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Update on new pig tail docking rules
Farmers will need to provide evidence that tail docking is justified and that ‘reasonable’ effort has been taken.
Calls to delay new regime over lack of clarity 

The National Pig Association (NPA) is urging the government to delay new rules on tail docking, citing a lack of clarity over what will be expected of farmers.

A new inspection regime is due to come into force in April, which will mean that pig tail docking can only be carried out if there is evidence that the risk of tail biting has been reduced and all likely trigger factors addressed.

Failure to comply with inspections could result in enforcement action and Single Payment deductions, NPA warned.

The new rules were expected to come into force in January, but the deadline for implementation was extended after NPA called for more time to seek clarity.

After a meeting with the APHA, the NPA has provided an update on the new regime.

Key changes:
  • farmers will need to provide evidence that tail docking is justified and that ‘reasonable’ effort has been taken. APHA will no longer accept a letter from a vet to justify docking
  • pigs must be provided with some form of enrichment and farmers must be prepared to make improvements if enrichment is found wanting. A mix of wood and chains and/or plastic would be acceptable, APHA is reported to have said, assuming the pigs use it
  • inspectors will also look at ammonia and CO2 levels, humidity and light - all of which can affect pig behaviour and potentially tail biting. APHA does not expect all pig farmers to measure ammonia levels - action should be taken if ammonia levels are detectable by nose and high enough to affect pig welfare.

NPA stressed that there could be serious unintended consequences if tail docking stopped suddenly. Zoe Davies added that there is currently a lack of clarity over the percentage of tail-bitten pigs farmers would need to see before docking is deemed acceptable.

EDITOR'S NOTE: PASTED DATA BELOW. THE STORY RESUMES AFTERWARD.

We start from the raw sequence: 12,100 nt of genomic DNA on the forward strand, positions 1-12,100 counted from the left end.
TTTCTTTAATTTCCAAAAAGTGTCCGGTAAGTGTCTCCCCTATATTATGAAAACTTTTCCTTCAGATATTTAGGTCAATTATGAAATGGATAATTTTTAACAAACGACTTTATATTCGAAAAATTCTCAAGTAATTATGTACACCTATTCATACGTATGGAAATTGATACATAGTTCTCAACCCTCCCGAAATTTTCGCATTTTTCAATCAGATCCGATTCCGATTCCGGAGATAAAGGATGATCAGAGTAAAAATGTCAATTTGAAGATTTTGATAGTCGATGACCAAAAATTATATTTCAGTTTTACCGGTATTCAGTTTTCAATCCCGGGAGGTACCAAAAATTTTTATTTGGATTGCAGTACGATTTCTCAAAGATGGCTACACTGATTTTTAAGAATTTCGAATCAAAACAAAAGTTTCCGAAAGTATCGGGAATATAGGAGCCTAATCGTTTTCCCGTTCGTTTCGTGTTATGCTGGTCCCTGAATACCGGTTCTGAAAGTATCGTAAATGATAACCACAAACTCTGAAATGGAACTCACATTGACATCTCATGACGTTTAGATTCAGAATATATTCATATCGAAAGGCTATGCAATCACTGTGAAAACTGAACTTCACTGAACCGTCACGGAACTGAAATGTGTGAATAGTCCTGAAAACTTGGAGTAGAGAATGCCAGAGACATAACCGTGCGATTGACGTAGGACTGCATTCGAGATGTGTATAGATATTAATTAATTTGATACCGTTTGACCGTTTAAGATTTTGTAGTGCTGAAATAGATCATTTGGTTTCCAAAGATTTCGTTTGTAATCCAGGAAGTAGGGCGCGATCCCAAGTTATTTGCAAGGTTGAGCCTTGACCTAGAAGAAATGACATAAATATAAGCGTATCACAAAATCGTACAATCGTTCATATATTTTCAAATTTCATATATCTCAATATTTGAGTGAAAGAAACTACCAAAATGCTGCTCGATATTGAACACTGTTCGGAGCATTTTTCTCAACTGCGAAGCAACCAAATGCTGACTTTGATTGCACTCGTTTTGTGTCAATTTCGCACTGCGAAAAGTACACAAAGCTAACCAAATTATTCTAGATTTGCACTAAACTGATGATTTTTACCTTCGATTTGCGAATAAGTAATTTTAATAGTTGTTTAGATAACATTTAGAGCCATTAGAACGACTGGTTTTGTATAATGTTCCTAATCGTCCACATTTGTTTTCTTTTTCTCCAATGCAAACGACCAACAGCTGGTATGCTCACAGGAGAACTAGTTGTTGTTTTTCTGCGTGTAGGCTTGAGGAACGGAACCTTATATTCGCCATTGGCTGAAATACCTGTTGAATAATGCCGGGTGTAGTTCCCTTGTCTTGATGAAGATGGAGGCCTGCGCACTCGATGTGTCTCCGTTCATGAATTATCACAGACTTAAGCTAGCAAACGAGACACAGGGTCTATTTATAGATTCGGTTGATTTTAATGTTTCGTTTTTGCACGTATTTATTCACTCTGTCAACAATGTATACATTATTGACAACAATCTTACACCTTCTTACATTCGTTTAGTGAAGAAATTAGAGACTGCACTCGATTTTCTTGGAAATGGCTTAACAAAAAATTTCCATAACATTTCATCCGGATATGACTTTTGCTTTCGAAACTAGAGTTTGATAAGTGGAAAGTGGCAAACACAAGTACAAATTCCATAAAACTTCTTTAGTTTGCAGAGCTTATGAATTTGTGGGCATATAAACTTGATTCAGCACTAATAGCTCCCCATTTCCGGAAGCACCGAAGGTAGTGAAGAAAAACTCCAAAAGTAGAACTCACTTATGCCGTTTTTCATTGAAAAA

She added: “APHA will come down harder on farmers who fail to accept there is an issue where one has been raised.”

NPA is requesting a three-stage process where there is not a clear breach, so that farmers would initially receive an advisory notice, then a formal notice, before a breach is declared. 

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New road sign to protect small wildlife

News Story 1
 Transport secretary Chris Grayling has unveiled a new road sign to help cut traffic accidents and protect small wildlife, particularly hedgehogs.

Local authorities and animal welfare groups are being asked to identify accident and wildlife hotspots where the sign - which features a hedgehog - should be located.

Government figures show that more than 600 people were injured in road accidents involving animals in 2017, and four people were killed. These figures do not include accidents involving horses. The new sign will be used to warn motorists in areas where there are large concentrations of small wild animals, including squirrels, badgers, otters and hedgehogs.  

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News Shorts
NOAH members re-elect Jamie Brannan as chair

Jamie Brannan, senior Vice President of Zoetis, has been re-elected as chair of NOAH for 2019/20, during this year’s AGM, held in London.

Mr Brannan joined Zoetis and the NOAH board in 2016, becoming NOAH’s vice-chair in 2018 and replacing Gaynor Hillier as chair later that year.

He commented: “I am extremely pleased to have been elected by the NOAH membership and am proud to be able to represent our industry at such a critical time for the UK animal health industry. I look forward to driving forward our new NOAH Strategy and to working with our members, old and new, in the coming year.”